After reviewing several vendor products and evaluating the pros and cons of each, Amazon QuickSight was chosen to replace our existing legacy BI solution. It not only satisfied all of the criteria necessary to provide actionable insights across WWSO business but allows us to scale securely across tens of thousands of users at AWS.

In this post, we discuss what influenced the decision to implement QuickSight, and will detail some of the benefits our team has seen since implementation.

Legacy tool deprecation

The legacy BI solution presented a number of challenges, starting with scaling, complex governance, and siloed reporting. This resulted in poor performance, cumbersome development processes, multiple versions of truth, and high costs. Ultimately, the legacy BI solution had significant barriers to widespread adoption, including long time to insights, lack of trust, low innovation, and return-on-investment (ROI) justification.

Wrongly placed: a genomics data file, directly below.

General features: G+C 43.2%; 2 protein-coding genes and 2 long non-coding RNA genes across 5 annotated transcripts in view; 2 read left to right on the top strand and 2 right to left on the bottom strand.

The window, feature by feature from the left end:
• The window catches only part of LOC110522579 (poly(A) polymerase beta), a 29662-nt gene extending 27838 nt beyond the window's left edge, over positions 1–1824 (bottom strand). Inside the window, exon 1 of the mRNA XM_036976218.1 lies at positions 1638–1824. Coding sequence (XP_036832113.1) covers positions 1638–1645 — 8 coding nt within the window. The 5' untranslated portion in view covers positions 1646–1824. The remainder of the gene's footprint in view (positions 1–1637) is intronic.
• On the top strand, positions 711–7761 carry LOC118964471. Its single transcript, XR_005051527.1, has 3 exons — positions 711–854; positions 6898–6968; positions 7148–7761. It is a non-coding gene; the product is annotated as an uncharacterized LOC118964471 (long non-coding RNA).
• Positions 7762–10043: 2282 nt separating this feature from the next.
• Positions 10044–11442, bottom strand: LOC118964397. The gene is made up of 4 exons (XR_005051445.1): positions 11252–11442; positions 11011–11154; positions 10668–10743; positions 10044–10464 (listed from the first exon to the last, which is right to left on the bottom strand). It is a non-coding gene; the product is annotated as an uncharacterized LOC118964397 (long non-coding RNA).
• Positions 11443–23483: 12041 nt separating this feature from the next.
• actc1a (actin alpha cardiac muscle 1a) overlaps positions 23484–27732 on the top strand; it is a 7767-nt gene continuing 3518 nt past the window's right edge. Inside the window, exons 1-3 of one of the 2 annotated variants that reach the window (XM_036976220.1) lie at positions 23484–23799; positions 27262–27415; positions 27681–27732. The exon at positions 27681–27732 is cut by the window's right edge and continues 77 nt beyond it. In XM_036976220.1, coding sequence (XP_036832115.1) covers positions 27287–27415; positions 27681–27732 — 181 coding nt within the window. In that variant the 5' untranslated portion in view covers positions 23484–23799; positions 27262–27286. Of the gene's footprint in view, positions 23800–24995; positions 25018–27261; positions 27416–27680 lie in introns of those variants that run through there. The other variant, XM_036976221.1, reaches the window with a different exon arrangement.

After the decision was made to deprecate the previous BI tool our team had been using to provide reports and insights to the organization, the team began to make preparations for the impending switch. We met with analysts across the specialist organization to gather feedback on what they’d like to see in the next iteration of reporting capabilities. Based on that feedback, and with guidance from our leadership teams, the following criteria needed to be met in our next BI tool:

  • Accessible insights – To ensure users with varying levels of technical aptitude could understand the information, the insights format needed to be easy to understand.